Scott Merzbach, "Restoration Underway at Amherst's West Cemetery"
AMHERST - Deteriorating and broken gravestones in the town's historic West Cemetery, which regularly draws tourists from around the world as the burial site of Emily Dickinson, are being repaired in anticipation of the town's 250th anniversary next year.
Members of the Historical Commission on Monday got a firsthand look at the project, which is restoring headstones dating from the 1700s through 1900s. The work is funded through $150,000 from the Community Preservation Act account that was authorized by annual Town Meeting three years ago.
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Meanwhile, the Historical Commission is looking at using a symbol from a representative gravestone that will be the graphic for signs that will formally adorn both the Triangle Street and North Pleasant Street entrances to the cemetery.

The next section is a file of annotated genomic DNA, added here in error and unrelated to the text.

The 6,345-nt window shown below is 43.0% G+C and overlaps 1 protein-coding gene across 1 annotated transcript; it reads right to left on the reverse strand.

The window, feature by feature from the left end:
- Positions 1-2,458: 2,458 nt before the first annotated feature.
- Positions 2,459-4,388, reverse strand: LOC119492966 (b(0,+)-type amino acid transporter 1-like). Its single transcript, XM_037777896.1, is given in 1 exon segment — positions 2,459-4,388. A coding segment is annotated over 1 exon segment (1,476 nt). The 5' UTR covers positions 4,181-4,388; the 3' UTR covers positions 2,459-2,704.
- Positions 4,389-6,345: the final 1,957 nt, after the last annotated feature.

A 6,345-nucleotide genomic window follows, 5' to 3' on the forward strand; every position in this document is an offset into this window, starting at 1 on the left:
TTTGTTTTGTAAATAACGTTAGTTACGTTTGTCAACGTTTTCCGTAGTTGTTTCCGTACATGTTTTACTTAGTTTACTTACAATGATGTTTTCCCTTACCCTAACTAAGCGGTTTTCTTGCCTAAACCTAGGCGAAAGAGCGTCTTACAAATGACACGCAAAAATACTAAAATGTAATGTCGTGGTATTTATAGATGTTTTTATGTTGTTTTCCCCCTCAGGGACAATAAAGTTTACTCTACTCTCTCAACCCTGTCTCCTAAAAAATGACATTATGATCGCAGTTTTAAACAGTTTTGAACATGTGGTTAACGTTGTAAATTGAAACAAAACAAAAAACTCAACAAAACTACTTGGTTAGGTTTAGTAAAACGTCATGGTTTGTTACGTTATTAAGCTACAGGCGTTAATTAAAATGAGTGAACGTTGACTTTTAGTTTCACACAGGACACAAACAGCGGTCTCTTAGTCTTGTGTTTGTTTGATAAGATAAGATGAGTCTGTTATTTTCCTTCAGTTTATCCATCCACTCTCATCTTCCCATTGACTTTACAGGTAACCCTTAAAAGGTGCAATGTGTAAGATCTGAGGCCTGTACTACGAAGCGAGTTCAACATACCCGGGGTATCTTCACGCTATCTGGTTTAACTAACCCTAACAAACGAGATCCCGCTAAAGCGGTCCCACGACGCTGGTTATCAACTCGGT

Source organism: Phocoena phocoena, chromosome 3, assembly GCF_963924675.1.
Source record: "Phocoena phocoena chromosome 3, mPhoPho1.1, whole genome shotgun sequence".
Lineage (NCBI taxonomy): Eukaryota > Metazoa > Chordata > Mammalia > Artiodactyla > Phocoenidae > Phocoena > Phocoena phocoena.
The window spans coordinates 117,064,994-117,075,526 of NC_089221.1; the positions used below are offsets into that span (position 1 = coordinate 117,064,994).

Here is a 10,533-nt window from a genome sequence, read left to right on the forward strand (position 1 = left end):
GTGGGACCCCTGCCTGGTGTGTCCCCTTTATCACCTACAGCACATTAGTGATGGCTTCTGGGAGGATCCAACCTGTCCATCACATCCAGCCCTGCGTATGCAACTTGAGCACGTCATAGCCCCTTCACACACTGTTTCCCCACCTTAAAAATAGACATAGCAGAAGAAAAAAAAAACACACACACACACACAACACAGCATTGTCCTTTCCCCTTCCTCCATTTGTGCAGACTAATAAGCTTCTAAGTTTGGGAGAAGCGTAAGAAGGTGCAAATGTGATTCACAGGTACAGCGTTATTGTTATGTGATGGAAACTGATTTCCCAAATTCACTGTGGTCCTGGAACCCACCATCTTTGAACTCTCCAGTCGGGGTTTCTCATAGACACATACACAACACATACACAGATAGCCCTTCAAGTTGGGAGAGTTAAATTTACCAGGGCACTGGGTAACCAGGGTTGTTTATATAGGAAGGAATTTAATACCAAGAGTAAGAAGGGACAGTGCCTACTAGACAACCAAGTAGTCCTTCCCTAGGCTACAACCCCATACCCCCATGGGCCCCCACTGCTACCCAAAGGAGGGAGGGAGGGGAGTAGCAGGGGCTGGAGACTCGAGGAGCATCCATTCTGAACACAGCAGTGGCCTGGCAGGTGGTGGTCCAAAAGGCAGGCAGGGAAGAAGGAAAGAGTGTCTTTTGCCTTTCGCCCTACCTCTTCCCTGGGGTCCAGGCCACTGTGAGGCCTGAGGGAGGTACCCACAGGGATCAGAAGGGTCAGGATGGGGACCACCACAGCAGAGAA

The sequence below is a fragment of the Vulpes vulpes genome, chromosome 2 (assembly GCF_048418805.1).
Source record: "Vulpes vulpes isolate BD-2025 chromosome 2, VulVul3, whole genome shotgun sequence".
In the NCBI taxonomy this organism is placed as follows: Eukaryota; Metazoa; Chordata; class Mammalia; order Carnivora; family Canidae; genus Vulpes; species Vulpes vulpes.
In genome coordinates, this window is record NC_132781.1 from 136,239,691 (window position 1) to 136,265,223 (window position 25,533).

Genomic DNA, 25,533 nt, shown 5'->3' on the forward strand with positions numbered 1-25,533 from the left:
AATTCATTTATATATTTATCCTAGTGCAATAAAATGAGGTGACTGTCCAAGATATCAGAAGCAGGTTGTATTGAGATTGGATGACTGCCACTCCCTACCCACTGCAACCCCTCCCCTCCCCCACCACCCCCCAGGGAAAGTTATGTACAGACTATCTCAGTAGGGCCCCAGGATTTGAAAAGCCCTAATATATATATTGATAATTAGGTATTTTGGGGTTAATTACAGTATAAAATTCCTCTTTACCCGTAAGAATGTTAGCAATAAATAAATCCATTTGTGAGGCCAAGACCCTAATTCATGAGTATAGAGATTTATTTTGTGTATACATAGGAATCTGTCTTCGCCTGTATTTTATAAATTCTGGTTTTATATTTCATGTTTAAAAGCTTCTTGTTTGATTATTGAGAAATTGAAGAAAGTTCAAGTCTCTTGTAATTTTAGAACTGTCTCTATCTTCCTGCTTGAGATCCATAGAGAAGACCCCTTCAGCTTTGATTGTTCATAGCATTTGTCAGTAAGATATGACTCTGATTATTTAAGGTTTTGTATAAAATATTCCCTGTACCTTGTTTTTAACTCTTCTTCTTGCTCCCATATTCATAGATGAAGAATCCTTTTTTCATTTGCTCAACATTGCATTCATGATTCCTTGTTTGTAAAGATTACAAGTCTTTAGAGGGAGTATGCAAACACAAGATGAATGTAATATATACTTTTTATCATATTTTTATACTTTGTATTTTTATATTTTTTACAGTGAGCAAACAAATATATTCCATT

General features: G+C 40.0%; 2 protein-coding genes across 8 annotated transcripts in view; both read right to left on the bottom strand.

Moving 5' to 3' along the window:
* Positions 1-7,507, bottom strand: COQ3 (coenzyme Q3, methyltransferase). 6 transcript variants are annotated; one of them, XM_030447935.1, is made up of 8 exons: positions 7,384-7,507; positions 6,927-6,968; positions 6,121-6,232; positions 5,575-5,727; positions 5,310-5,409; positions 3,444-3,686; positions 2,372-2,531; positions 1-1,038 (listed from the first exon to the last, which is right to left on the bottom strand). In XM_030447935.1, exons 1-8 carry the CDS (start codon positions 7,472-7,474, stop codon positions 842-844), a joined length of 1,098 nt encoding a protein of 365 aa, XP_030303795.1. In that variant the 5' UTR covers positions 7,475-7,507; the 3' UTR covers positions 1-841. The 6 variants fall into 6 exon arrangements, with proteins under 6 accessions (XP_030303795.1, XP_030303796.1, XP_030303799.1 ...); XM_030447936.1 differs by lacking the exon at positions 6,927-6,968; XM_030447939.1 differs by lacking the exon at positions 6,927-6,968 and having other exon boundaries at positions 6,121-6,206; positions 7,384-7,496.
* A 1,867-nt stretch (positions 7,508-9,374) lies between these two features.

Members were closely examining the gravestone of Benjamin Kimball, which has a face at the top, with wings protruding from it, and ornamentation down the side. Member Lynda Faye said the traditional shape of this stone, along with the strong graphic, might make it ideal.
Other gravestones with similar faces and skulls might also be used in the signs.
Commission members were joined in this endeavor by students from my Hampshire College seminar, "Making Landmarks, Doing History." The goal of the seminar, undertaken in collaboration with the Historical Commission and the Massachusetts Center for the Book, is to train students to research local figures listed on the Literary Map of Massachusetts, in order to develop appropriate historical markers for sites at which they lived and worked. At the same time, the course provides a more general introduction to historic preservation, public history, the history of Amherst, and research techniques.